The carbon trading scheme was a major point of contention in Madrid because it remains the largest unresolved article in the Paris Agreement. It would essentially even out the costs of global warming by setting an overall cap on emissions and allowing countries with lower emissions to sell credits to large countries that exceed their allowance. But a number of countries proposed loopholes that would weaken it.

Australia argued that countries should be able to carry over credits earned from the Kyoto Protocol, the Paris Agreement’s weaker predecessor. Brazil maintains it should be allowed to double-count its forests toward the trading scheme, so that it can sell credits for keeping forests intact, and as carbon sinks toward its national emissions cuts. Unable to reach a compromise, negotiators shelved the issue until Glasgow.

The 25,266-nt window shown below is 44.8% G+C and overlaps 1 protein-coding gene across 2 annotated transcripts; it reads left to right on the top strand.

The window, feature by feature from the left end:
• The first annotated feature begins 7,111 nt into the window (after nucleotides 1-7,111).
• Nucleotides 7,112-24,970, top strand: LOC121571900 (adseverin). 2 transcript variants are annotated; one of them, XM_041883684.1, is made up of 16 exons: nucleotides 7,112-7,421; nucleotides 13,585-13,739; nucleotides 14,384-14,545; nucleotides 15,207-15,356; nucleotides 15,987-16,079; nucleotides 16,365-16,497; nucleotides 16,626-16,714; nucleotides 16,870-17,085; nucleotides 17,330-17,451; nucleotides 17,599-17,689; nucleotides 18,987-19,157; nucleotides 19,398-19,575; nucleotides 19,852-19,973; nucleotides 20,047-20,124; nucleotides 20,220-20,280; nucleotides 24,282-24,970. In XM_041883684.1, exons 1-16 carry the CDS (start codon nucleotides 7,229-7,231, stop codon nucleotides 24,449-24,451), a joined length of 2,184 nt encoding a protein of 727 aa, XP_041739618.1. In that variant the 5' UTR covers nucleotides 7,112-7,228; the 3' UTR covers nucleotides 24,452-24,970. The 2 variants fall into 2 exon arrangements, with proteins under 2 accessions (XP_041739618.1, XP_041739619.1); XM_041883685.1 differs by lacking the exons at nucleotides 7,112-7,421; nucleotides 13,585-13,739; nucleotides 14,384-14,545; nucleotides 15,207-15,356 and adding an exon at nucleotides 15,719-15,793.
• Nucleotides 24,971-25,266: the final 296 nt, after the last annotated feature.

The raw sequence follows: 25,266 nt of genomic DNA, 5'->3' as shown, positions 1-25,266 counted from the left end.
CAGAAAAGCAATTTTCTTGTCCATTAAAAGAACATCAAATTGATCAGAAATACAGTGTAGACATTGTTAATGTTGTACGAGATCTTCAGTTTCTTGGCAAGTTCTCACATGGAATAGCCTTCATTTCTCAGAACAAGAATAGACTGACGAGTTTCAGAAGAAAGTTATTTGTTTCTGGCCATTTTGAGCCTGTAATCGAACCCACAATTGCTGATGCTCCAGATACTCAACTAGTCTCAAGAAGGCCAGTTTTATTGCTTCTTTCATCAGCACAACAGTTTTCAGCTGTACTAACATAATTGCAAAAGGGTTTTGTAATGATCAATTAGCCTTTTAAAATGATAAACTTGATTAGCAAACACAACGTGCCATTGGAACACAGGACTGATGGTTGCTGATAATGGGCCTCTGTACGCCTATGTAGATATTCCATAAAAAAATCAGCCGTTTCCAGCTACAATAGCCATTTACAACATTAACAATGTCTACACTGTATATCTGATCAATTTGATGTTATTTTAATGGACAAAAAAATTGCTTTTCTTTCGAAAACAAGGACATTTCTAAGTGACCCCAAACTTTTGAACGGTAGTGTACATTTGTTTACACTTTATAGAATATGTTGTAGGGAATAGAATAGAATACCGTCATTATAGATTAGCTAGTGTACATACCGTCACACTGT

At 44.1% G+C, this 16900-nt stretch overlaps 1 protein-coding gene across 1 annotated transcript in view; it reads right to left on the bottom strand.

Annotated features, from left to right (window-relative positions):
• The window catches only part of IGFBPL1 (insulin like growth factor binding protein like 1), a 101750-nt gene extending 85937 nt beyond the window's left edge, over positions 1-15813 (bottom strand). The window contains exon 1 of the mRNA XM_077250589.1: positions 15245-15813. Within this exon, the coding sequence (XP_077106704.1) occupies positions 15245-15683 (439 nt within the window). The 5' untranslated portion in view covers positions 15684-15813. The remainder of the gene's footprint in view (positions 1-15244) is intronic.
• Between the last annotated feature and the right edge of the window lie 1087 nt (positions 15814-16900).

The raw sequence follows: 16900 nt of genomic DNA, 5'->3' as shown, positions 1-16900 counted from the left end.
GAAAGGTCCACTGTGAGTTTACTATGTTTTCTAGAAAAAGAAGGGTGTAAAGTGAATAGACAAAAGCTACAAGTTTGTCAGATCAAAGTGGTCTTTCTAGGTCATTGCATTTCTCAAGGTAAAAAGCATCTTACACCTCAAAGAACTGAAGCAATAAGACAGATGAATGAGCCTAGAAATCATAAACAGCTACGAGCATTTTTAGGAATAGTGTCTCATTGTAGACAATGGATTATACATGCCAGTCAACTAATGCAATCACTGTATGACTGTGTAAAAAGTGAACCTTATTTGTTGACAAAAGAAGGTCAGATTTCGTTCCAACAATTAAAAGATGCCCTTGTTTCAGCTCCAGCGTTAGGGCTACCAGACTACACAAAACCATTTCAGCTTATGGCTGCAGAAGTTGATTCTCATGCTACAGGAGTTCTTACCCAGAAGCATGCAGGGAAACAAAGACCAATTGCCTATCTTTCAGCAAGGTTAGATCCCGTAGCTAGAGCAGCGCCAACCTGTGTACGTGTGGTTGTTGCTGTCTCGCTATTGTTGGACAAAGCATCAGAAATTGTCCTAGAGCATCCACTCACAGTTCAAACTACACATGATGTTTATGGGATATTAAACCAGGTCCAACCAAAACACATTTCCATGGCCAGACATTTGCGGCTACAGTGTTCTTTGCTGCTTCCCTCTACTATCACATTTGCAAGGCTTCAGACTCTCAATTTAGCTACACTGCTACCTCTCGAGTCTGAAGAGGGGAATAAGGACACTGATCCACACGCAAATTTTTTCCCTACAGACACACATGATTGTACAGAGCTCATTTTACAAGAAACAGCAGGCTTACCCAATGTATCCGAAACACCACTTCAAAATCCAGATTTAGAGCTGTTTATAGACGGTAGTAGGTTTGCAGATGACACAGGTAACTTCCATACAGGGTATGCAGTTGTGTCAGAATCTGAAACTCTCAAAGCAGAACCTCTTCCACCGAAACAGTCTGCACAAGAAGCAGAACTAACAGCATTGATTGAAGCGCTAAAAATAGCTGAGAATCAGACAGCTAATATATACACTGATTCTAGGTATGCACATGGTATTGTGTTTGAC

While the conference as a whole was a failure, there were some promising developments. The threat that the climate crisis poses to oceans received a nod, as nearly 40 countries committed to including oceans in their next climate plans.

Urgency about climate change continued to grow among corporations, as 177 firms, collectively representing the combined CO2 emissions of France, strengthened their pledges, vowing to cut emissions in line with the 1.5-degree target. And the European Union unveiled the European Green Deal, an ambitious package of policy proposals, including a carbon border tax and new investments in carbon capture innovation, that aims to zero out EU emissions by 2050 and could induce other countries to follow suit.

But even those few bright spots could not mask an overall sense of disappointment in Madrid. If the failed round of talks showed anything, it is that the success of climate negotiations depends on factors well outside of the U.N. process.